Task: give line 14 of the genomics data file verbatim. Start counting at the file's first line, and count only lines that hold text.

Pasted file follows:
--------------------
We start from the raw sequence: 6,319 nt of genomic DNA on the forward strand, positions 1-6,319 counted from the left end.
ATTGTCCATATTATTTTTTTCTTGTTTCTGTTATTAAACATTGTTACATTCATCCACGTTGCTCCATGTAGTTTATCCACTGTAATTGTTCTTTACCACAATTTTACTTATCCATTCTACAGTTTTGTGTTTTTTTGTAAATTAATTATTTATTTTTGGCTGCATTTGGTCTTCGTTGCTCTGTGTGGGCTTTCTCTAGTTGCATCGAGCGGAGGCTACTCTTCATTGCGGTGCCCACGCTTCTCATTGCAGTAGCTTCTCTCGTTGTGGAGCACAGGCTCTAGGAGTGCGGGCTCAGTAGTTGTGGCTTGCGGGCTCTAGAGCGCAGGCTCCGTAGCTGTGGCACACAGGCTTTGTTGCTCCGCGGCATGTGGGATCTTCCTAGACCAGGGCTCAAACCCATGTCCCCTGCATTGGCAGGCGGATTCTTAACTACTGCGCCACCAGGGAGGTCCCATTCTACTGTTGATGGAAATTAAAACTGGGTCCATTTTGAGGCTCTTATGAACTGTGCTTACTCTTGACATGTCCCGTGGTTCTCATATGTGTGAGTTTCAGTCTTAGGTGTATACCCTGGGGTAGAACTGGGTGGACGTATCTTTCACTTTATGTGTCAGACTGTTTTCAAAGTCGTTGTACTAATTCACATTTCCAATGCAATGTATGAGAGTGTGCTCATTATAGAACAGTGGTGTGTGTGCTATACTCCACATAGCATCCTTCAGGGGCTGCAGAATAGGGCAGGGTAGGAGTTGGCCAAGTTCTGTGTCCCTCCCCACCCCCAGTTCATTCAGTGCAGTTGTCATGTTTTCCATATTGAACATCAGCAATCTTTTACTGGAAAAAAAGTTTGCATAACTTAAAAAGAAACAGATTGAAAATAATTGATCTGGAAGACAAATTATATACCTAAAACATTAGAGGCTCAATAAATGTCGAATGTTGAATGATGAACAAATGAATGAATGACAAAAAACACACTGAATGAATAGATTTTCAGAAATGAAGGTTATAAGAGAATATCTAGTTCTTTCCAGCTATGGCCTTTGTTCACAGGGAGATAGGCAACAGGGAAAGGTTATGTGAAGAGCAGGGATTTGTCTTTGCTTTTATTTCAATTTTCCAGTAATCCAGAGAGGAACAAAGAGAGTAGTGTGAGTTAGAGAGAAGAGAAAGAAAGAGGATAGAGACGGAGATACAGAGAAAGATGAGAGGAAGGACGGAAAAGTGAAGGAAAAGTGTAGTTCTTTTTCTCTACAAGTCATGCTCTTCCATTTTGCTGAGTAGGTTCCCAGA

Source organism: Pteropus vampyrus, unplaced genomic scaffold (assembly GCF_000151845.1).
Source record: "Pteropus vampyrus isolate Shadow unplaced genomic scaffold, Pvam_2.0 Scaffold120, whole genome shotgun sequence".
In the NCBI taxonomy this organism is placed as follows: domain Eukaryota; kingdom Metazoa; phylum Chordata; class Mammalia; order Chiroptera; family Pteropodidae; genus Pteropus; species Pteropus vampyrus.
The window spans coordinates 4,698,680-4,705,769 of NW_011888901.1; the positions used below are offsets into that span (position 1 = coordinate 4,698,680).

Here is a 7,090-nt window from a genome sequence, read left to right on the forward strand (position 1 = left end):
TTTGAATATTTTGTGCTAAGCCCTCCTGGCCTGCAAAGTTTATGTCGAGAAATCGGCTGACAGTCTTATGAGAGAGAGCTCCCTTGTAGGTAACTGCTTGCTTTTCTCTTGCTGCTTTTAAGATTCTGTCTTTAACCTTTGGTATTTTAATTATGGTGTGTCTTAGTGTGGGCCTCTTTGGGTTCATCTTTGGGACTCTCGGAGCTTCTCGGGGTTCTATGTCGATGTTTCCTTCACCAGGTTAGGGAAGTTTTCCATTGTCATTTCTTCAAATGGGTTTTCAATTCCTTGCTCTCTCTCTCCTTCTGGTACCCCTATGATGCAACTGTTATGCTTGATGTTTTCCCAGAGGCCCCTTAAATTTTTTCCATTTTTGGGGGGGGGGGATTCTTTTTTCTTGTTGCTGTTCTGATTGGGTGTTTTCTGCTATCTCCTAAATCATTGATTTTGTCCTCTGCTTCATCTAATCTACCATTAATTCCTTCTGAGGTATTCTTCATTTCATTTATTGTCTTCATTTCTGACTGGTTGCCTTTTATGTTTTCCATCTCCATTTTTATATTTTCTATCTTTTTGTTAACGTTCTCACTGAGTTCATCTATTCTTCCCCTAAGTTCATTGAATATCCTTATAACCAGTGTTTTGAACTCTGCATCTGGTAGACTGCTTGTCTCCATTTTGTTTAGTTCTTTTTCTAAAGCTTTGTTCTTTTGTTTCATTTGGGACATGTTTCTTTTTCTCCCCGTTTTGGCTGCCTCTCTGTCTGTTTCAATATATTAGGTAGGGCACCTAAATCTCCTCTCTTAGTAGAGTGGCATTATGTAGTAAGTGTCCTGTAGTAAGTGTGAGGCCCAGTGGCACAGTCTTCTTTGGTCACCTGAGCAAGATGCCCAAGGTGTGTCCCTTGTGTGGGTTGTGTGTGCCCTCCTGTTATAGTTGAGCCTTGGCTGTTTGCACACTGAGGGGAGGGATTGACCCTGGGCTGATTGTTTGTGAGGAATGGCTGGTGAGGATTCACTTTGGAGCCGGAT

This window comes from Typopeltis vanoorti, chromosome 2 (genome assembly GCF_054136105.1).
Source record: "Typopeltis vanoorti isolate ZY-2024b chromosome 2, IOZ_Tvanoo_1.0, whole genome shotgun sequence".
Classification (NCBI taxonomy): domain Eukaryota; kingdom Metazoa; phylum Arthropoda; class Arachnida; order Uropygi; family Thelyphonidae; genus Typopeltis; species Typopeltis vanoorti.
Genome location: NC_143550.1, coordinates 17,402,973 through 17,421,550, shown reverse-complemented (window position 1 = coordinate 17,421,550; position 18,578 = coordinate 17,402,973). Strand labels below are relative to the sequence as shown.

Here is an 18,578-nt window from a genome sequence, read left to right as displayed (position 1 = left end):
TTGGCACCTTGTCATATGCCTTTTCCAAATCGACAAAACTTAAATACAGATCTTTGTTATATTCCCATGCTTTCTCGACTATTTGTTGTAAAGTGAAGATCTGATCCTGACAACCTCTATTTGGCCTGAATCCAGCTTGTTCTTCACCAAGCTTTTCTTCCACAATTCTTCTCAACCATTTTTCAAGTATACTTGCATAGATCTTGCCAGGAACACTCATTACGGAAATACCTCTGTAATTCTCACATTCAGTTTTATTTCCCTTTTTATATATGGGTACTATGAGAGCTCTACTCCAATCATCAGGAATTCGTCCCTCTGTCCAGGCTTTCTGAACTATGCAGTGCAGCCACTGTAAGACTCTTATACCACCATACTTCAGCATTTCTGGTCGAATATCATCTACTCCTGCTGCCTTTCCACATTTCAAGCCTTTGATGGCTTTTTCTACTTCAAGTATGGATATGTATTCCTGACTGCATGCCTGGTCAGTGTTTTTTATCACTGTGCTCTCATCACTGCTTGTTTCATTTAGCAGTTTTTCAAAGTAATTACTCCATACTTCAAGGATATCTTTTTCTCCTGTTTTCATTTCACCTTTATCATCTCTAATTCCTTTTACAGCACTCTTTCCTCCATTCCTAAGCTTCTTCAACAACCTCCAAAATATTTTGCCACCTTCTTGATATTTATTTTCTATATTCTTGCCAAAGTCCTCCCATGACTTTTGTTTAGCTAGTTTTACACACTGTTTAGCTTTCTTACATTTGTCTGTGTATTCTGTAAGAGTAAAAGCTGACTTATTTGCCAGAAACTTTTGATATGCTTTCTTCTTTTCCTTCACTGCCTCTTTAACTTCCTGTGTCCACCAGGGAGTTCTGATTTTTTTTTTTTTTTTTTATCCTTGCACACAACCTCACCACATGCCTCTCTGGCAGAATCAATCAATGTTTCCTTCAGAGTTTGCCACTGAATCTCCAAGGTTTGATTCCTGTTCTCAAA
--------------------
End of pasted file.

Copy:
TTGGCACCTTGTCATATGCCTTTTCCAAATCGACAAAACTTAAATACAGATCTTTGTTATATTCCCATGCTTTCTCGACTATTTGTTGTAAAGTGAAGATCTGATCCTGACAACCTCTATTTGGCCTGAATCCAGCTTGTTCTTCACCAAGCTTTTCTTCCACAATTCTTCTCAACCATTTTTCAAGTATACTTGCATAGATCTTGCCAGGAACACTCATTACGGAAATACCTCTGTAATTCTCACATTCAGTTTTATTTCCCTTTTTATATATGGGTACTATGAGAGCTCTACTCCAATCATCAGGAATTCGTCCCTCTGTCCAGGCTTTCTGAACTATGCAGTGCAGCCACTGTAAGACTCTTATACCACCATACTTCAGCATTTCTGGTCGAATATCATCTACTCCTGCTGCCTTTCCACATTTCAAGCCTTTGATGGCTTTTTCTACTTCAAGTATGGATATGTATTCCTGACTGCATGCCTGGTCAGTGTTTTTTATCACTGTGCTCTCATCACTGCTTGTTTCATTTAGCAGTTTTTCAAAGTAATTACTCCATACTTCAAGGATATCTTTTTCTCCTGTTTTCATTTCACCTTTATCATCTCTAATTCCTTTTACAGCACTCTTTCCTCCATTCCTAAGCTTCTTCAACAACCTCCAAAATATTTTGCCACCTTCTTGATATTTATTTTCTATATTCTTGCCAAAGTCCTCCCATGACTTTTGTTTAGCTAGTTTTACACACTGTTTAGCTTTCTTACATTTGTCTGTGTATTCTGTAAGAGTAAAAGCTGACTTATTTGCCAGAAACTTTTGATATGCTTTCTTCTTTTCCTTCACTGCCTCTTTAACTTCCTGTGTCCACCAGGGAGTTCTGATTTTTTTTTTTTTTTTTTATCCTTGCACACAACCTCACCACATGCCTCTCTGGCAGAATCAATCAATGTTTCCTTCAGAGTTTGCCACTGAATCTCCAAGGTTTGATTCCTGTTCTCAAA